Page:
Halimah Yacob still mulling over presidency bid
Two weeks after she first announced her interest in contesting September's presidential election, Speaker of Parliament Halimah Yacob is still mulling over whether to throw her hat in the ring.
"I'm deeply honoured by the expressions of support at this event. But I still need a bit (of time) to do further consultations and discussions, so I'm still considering it," she told reporters yesterday.
If she decides to stand, she will have to resign from the People's Action Party and step down as Speaker and MP for Marsiling-Yew Tee GRC.
She pointed out she had been certified as a member of the Malay community in the past four general elections: in 2015, 2011, 2006 and 2001. "It is something for the Community Committee to decide," she said at an interfaith gathering organised by the Singapore Muslim Women's Association (PPIS).
The upcoming election is the first reserved for Malay candidates following changes passed by Parliament last November to ensure that the office reflects Singapore's multiracial society. For the purposes of the election, a Community Committee was set up to assess the racial group each candidate belongs to.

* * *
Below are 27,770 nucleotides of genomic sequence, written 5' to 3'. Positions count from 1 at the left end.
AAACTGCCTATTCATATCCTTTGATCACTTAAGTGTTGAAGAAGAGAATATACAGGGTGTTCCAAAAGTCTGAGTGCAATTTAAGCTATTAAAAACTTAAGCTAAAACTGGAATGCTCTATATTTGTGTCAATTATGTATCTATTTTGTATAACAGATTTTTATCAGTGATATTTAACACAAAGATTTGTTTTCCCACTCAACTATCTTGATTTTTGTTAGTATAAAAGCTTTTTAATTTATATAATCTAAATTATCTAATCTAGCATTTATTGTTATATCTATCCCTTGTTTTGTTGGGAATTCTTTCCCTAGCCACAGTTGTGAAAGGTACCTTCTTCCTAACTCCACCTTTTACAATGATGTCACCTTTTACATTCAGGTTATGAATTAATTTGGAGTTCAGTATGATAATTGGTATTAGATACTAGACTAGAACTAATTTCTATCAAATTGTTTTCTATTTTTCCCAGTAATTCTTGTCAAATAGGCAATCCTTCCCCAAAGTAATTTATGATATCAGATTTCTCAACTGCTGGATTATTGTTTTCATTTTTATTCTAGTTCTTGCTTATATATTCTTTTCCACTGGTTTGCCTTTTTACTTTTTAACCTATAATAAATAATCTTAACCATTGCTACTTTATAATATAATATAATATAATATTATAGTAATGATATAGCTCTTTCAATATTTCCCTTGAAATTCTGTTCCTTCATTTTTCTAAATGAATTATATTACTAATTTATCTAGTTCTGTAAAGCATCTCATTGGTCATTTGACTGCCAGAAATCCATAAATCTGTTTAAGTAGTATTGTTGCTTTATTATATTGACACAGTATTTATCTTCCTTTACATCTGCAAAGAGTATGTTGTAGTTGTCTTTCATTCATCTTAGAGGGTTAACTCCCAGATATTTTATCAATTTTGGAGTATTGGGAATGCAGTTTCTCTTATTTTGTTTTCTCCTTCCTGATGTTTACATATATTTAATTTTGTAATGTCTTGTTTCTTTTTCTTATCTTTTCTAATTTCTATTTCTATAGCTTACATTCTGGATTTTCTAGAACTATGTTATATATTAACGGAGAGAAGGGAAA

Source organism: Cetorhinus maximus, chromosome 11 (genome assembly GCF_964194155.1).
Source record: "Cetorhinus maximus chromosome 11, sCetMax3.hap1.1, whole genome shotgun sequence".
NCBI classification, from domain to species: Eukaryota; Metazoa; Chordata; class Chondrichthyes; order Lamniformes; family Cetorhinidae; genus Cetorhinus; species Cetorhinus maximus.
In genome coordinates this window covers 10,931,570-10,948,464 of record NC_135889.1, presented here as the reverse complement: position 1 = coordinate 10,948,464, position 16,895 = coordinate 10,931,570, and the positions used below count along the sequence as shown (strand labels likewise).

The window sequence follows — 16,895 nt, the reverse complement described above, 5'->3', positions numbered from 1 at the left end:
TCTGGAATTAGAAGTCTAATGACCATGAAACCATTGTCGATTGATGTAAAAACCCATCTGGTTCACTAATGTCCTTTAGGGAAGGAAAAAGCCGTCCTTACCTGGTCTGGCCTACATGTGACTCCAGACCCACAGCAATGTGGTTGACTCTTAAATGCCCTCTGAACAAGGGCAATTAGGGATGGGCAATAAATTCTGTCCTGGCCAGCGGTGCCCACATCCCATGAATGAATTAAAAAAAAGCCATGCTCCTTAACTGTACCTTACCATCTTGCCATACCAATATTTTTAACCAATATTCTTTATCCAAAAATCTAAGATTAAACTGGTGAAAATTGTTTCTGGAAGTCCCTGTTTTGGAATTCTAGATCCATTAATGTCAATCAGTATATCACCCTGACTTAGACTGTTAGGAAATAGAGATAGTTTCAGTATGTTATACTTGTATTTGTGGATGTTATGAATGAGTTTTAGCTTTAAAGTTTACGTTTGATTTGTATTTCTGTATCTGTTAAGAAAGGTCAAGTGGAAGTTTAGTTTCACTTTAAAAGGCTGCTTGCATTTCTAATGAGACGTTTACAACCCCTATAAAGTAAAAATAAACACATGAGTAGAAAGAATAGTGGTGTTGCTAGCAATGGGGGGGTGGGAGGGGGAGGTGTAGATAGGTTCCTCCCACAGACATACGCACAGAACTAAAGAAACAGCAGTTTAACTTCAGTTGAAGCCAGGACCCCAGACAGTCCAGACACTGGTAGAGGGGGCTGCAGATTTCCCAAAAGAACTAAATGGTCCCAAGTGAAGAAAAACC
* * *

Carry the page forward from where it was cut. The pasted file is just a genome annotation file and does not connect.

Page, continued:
Applicants must declare which community they consider themselves a part of, and the relevant sub-committee - in this case, the Malay sub-committee - will issue them a certificate if it agrees.
But a debate has arisen over whether the hopefuls who have put their name up for election are "Malay enough". Online critics said Madam Halimah, whose father was Indian-Muslim and mother Malay, should be considered an Indian.
They also took aim at two men who declared their intention to run: Second Chance Properties chief executive Salleh Marican, who also has Indian heritage and fumbled over some Malay words in a video, and marine company chief Farid Khan, who is of Pakistani descent.
Mr Salleh is taking Malay lessons, and Mr Farid said though his identity card indicates his race as Pakistani, he and his family practise Malay culture and speak Malay, and so he is part of the Malay community.
Both men will also have to convince the Presidential Elections Committee that they are eligible for the post even though they do not automatically meet the criteria for candidates from the private sector.
Applications will close on the fifth day after the Writ of Election is issued in late August.
At yesterday's event, several participants made oblique remarks on Madam Halimah's possible presidential bid, to laughter. PPIS president Rahayu Mohamad said: "Madam Halimah is our patron, and I hope she will continue to be our patron in whatever capacity she serves."
At a later discussion on women's issues, one participant said: "We hope Madam Halimah can show us what women can do."